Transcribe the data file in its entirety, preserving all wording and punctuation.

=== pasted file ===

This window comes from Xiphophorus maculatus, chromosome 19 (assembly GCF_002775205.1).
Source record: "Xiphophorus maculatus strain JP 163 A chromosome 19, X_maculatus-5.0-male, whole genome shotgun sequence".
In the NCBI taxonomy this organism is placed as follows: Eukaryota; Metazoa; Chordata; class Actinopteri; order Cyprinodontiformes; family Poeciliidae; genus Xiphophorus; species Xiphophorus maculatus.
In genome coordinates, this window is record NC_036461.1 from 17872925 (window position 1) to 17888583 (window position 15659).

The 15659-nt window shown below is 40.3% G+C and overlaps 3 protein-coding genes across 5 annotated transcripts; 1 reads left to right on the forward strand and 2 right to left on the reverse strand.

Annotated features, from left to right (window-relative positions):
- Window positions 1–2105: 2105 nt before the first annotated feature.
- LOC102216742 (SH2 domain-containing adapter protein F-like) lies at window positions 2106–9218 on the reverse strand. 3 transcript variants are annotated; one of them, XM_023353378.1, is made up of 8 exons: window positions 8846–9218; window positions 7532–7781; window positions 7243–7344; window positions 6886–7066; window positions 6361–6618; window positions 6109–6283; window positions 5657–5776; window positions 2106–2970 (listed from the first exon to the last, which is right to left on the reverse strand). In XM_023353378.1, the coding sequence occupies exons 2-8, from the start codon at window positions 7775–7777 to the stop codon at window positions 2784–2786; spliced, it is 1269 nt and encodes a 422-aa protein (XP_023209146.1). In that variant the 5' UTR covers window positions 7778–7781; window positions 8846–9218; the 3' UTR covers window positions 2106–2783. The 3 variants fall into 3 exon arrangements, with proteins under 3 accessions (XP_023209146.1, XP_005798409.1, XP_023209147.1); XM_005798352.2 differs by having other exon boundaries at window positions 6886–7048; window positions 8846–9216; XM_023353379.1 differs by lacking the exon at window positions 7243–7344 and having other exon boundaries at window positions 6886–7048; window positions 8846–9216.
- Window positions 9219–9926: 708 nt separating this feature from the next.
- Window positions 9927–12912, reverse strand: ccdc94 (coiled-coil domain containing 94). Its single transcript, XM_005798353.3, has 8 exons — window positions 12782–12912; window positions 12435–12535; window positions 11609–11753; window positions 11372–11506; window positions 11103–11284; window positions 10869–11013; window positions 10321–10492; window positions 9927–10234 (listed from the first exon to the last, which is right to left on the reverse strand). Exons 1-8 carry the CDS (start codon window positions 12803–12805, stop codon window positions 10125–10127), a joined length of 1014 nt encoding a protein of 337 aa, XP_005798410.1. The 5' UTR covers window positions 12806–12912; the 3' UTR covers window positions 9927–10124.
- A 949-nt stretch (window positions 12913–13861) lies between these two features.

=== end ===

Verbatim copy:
This window comes from Xiphophorus maculatus, chromosome 19 (assembly GCF_002775205.1).
Source record: "Xiphophorus maculatus strain JP 163 A chromosome 19, X_maculatus-5.0-male, whole genome shotgun sequence".
In the NCBI taxonomy this organism is placed as follows: Eukaryota; Metazoa; Chordata; class Actinopteri; order Cyprinodontiformes; family Poeciliidae; genus Xiphophorus; species Xiphophorus maculatus.
In genome coordinates, this window is record NC_036461.1 from 17872925 (window position 1) to 17888583 (window position 15659).

The 15659-nt window shown below is 40.3% G+C and overlaps 3 protein-coding genes across 5 annotated transcripts; 1 reads left to right on the forward strand and 2 right to left on the reverse strand.

Annotated features, from left to right (window-relative positions):
- Window positions 1–2105: 2105 nt before the first annotated feature.
- LOC102216742 (SH2 domain-containing adapter protein F-like) lies at window positions 2106–9218 on the reverse strand. 3 transcript variants are annotated; one of them, XM_023353378.1, is made up of 8 exons: window positions 8846–9218; window positions 7532–7781; window positions 7243–7344; window positions 6886–7066; window positions 6361–6618; window positions 6109–6283; window positions 5657–5776; window positions 2106–2970 (listed from the first exon to the last, which is right to left on the reverse strand). In XM_023353378.1, the coding sequence occupies exons 2-8, from the start codon at window positions 7775–7777 to the stop codon at window positions 2784–2786; spliced, it is 1269 nt and encodes a 422-aa protein (XP_023209146.1). In that variant the 5' UTR covers window positions 7778–7781; window positions 8846–9218; the 3' UTR covers window positions 2106–2783. The 3 variants fall into 3 exon arrangements, with proteins under 3 accessions (XP_023209146.1, XP_005798409.1, XP_023209147.1); XM_005798352.2 differs by having other exon boundaries at window positions 6886–7048; window positions 8846–9216; XM_023353379.1 differs by lacking the exon at window positions 7243–7344 and having other exon boundaries at window positions 6886–7048; window positions 8846–9216.
- Window positions 9219–9926: 708 nt separating this feature from the next.
- Window positions 9927–12912, reverse strand: ccdc94 (coiled-coil domain containing 94). Its single transcript, XM_005798353.3, has 8 exons — window positions 12782–12912; window positions 12435–12535; window positions 11609–11753; window positions 11372–11506; window positions 11103–11284; window positions 10869–11013; window positions 10321–10492; window positions 9927–10234 (listed from the first exon to the last, which is right to left on the reverse strand). Exons 1-8 carry the CDS (start codon window positions 12803–12805, stop codon window positions 10125–10127), a joined length of 1014 nt encoding a protein of 337 aa, XP_005798410.1. The 5' UTR covers window positions 12806–12912; the 3' UTR covers window positions 9927–10124.
- A 949-nt stretch (window positions 12913–13861) lies between these two features.